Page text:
Today’s featured weed is clover: Red clover, Trifolium pratense, and white clover, Trifolium repens.
Clover is viewed by most lawn care “experts” as an undesirable weed so they can sell you more toxic chemicals to treat your yard (see White Clover, White Clover Let the Nightmare Be Over). I like it a lot and actually ordered seeds and specifically seeded my lawn with it. On hot summer days, my yard with be covered with pollinators gently humming their way from blossom to blossom (no pesticides or herbicides here).
Clover (both types) also add nitrogen to the soil, enriching it for other crops. White clover is handier to use around the garden for paths and as a cover crop, just because it is smaller and easier to keep in check and plow under. It should be planted in early fall and tilled under the following spring.
Like many “weeds”, clover has medicinal properties and very few side effects. The University of Maryland Medical Center gives and overview of clover’s medicinal properties:
Medicinal Uses and Indications:Red clover is a source of many nutrients including calcium, chromium, magnesium, niacin, phosphorus, potassium, thiamine, and vitamin C. Red clover is a rich sources of isoflavones (chemicals that act like estrogens and are found in many plants).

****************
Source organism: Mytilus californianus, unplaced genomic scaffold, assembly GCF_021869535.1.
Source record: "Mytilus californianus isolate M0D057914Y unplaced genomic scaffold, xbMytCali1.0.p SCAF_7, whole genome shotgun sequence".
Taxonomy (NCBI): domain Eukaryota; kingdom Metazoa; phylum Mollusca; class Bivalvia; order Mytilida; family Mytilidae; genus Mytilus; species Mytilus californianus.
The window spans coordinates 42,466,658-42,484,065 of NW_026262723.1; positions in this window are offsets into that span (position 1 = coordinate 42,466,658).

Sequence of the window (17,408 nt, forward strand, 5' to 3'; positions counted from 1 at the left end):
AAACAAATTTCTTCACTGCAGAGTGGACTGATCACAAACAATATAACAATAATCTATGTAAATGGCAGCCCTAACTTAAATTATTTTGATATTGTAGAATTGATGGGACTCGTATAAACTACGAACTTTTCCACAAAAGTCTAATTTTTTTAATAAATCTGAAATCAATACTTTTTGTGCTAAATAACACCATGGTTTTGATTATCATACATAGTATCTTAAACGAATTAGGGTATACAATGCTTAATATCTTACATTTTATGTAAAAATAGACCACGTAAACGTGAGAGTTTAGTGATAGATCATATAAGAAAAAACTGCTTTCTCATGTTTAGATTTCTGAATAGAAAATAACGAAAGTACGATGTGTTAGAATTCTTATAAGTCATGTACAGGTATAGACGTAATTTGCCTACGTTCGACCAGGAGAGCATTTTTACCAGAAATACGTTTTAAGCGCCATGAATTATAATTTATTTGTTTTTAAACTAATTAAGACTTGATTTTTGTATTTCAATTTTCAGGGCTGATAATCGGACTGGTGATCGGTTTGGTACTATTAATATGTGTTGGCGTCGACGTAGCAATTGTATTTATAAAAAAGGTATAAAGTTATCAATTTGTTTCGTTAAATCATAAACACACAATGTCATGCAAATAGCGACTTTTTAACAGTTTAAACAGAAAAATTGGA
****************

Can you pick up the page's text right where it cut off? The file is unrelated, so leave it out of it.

TreatmentCardiovascular healthResearchers theorize that red clover might help protect against heart disease, but studies in humans have not found strong evidence. Red clover isoflavones have been associated with an increase in “good” HDL cholesterol in pre- and postmenopausal women, but other studies show conflicting evidence. One study found that menopausal women taking red clover supplements had more flexible and stronger arteries (called arterial compliance), which can help prevent heart disease. Red clover may also have blood-thinning properties, which keeps blood clots from forming. It appears to improve blood flow.MenopauseResearchers also think that isoflavones, like those found in red clover, might help reduce symptoms of menopause because of their estrogen-like effects. But so far studies have not been conclusive. Several studies of a proprietary extract of red clover isoflavones suggest that it may significantly reduce hot flashes in menopausal women. The largest study, however, showed no such effect.OsteoporosisAs estrogen levels drop during menopause, a woman’s risk for developing osteoporosis (significant bone loss) goes up. A few studies suggest that a proprietary extract of red clover isoflavones may slow bone loss and even boost bone mineral density in pre- and perimenopausal women. But the evidence is preliminary, and more research is needed to say for sure.CancerBased on its traditional use for cancer, researchers have begun to study isoflavones from red clover. There is some preliminary evidence that they may stop cancer cells from growing or kill cancer cells in test tubes. It’s been proposed that red clover may help prevent some forms of cancer, such as prostate and endometrial cancer. But because of the herb’s estrogen-like effects, it might also contribute to the growth of some cancers, just as estrogen does. Until further research is done, red clover cannot be recommended to prevent cancer. Women with a history of breast cancer should not take red clover.Other usesTraditionally, red clover ointments have been applied to the skin to treat psoriasis, eczema, and other rashes. Red clover also has a history of use as a cough remedy for children.